That’s the third refinery fire in my recent memory, at least. Odd.
Supply Chain: “Amazon Air Cargo Flights Grow at Slowest Pace Since Early Pandemic” [Bloomberg]. “Amazon.com Inc.’s cargo airline is growing at the slowest pace since the start of the pandemic, the latest sign that the e-commerce giant is adjusting to slackening demand…. The world’s largest online retailer entered this year with too many workers and facilities as consumers returned to normal shopping habits. Amazon has shuttered, delayed or abandoned plans for dozens of warehouses in the US and Europe, Bloomberg reported earlier this month. The company reduced its workforce — primarily through attrition, Amazon says — by almost 100,000 people between March and June, the biggest quarterly decline in its history. ”
Retail: “‘Line balk’ is one of the biggest obstacles facing popular chains like Starbucks and Chick-fil-A — here’s what it is and how they’re fighting it” [Insider]. “Drive-thrus are the source of massive sales at both chains. Starbucks says about 50% of sales currently come through drive-thrus. New locations will cater to customers’ desire for drive-thrus even better, the chain says, with 90% of new stores having drive-thru service, and building new formats including drive-thru only locations.” • ”Waiting in line” isn’t the same as a “drive-thru.” That said, I suppose not sharing air is a benefit, pollution aside.
#AsSeenInPrint Six of the world’s most revered NFT artists come together in a physical exhibition in Stockholm, showcasing the best in digital renders and built environments.
Read the feature in our current issue. Shop now: https://t.co/DFnpOZLh66
Image: Andreas Wannerstedt pic.twitter.com/9avsQkVZU9
— Aesthetica Magazine (@AestheticaMag) September 21, 2022
“Revered” NFT “artsts”? Kidding, right?
Manufacturing: “China Meets With Boeing, Raising Hopes for 737 MAX Flight Resumption” [Wall Street Journal]. “The Civil Aviation Administration of China held an evaluation meeting last week with Boeing’s U.S. and China teams to review the training protocols for pilots, the CAAC News, a news outlet run by the regulator, said Tuesday. The regulator will release a revised report on the plane once questions raised at the meeting are resolved, the news outlet said, adding that it offered hope that the process to reintroduce the 737 MAX to China would be completed soon. The CAAC News didn’t provide a timeline. A spokesperson for Boeing said the company would continue to work with customers and global regulators, including the CAAC, to safely return the 737 MAX to service worldwide.”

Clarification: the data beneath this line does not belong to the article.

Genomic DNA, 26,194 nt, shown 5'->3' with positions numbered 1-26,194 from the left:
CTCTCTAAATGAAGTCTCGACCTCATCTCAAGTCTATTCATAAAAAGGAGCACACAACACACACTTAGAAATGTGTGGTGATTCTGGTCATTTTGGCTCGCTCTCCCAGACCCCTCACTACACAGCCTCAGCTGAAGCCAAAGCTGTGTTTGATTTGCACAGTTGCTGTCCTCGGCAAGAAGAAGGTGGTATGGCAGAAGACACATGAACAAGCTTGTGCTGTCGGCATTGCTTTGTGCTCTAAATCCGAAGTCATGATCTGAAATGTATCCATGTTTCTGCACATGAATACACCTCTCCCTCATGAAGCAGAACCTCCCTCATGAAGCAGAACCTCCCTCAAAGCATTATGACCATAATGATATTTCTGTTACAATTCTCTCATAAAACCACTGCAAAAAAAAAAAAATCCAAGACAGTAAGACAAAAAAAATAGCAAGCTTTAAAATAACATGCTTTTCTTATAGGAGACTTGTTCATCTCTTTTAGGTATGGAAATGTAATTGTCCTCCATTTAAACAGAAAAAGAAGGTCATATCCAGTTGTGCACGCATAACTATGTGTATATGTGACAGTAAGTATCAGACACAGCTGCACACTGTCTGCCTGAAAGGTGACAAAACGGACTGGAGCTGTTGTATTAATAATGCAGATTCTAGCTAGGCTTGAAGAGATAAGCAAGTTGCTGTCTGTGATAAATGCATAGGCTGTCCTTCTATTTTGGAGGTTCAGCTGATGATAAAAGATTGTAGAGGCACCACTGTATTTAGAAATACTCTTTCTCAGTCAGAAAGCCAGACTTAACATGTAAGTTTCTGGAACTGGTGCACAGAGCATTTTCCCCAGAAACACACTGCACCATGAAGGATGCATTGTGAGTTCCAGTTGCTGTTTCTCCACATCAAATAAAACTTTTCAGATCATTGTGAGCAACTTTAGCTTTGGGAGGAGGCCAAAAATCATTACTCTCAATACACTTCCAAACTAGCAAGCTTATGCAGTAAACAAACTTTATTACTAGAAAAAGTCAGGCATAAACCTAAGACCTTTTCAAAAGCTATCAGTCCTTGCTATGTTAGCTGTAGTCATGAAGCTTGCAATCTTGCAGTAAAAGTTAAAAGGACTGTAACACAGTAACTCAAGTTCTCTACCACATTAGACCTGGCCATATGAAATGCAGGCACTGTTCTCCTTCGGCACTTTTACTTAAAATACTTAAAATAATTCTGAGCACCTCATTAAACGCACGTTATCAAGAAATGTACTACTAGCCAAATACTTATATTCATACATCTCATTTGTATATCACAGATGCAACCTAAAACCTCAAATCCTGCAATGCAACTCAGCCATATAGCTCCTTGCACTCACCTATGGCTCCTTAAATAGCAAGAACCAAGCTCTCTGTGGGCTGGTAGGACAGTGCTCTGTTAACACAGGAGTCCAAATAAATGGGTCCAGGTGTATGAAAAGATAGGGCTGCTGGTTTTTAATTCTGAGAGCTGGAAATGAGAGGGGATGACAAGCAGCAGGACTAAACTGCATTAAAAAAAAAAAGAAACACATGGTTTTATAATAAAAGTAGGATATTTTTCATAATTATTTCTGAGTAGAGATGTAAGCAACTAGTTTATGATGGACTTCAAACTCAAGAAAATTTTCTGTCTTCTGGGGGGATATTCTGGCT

Today’s Fear & Greed Index: 39 Fear (previous close: 36 Fear) [CNN]. One week ago: 41 (Fear). (0 is Extreme Fear; 100 is Extreme Greed). Last updated Sep 21 at 12:45 PM EDT.
Ceci est un signe (MG):
“The Dark Side of Frictionless Technology” [The Atlantic]. “I’m quite drawn to this idea of creativity through submission. It perfectly describes my experience learning and struggling with improvisation on the guitar. To speak fluently through a guitar, you have to submit to the rote practice of training your fingers to find each note of a given scale and its various positions, which is its own separate challenge and set of rigid rules. But even after you’ve locked in the muscle memorization, you must contend with the realities of a song and its chord progression. To make the instrument sing, you have to work within its constraints. Real, genuine musical expression is possible only when you’re innately familiar with the math and geometry of the instrument, and use its rules as a road map to get to where you want to go. Crawford goes even further, arguing: ‘The example of the musician sheds light on the basic character of human agency, namely, that it arises only within concrete limits that are not of our making.’ His claim is part of a bigger argument about most technology, which (writing from 2009) he laments has become aggressively convenient.” And: “Crawford’s maxim [is] that ‘things need fixing and tending no less than creating.’”
“‘Left to hold my grief alone.’ Grieving platonic love in a culture of romantic domination” [Scalawag]. “Romantic love is not a fixture in my life. Platonic love and community will always be my most significant and most cherished non-familial intimate connections in this world. Living in a culture dominated by romance, this makes me an oddity. For people like me—whether we are seen as oddities, non-conformists, relational misfits, freaks of nature, inhumans, undesirables, or just romantic failures—our focus on platonic love and community leaves us too often grieving lost friendships and unrealized intimacies when romance ultimately, inevitably wins out. In a society that privileges romantic partnership, all other connections will inevitably be treated as lesser, and those who are not romantically partnered are seen as less worthy of care—both intentionally and inadvertently. This is true at the personal level, and even on an institutional level: Single people, those not romantically attached, experience documented prejudice and discrimination in our romance-centric society. Stereotyped as being less functional and less productive members of society, unpartnered people—especially if we are also childfree—are often asked to put ourselves in more danger than our coupled counterparts, expected to work longer hours and accept more undesirable assignments than our romantically-partnered coworkers. Policies like paid leave and medicaid expansion are biased against unpartnered people. It’s even harder to gain access to life-saving organ transplants without being romantically attached to someone.”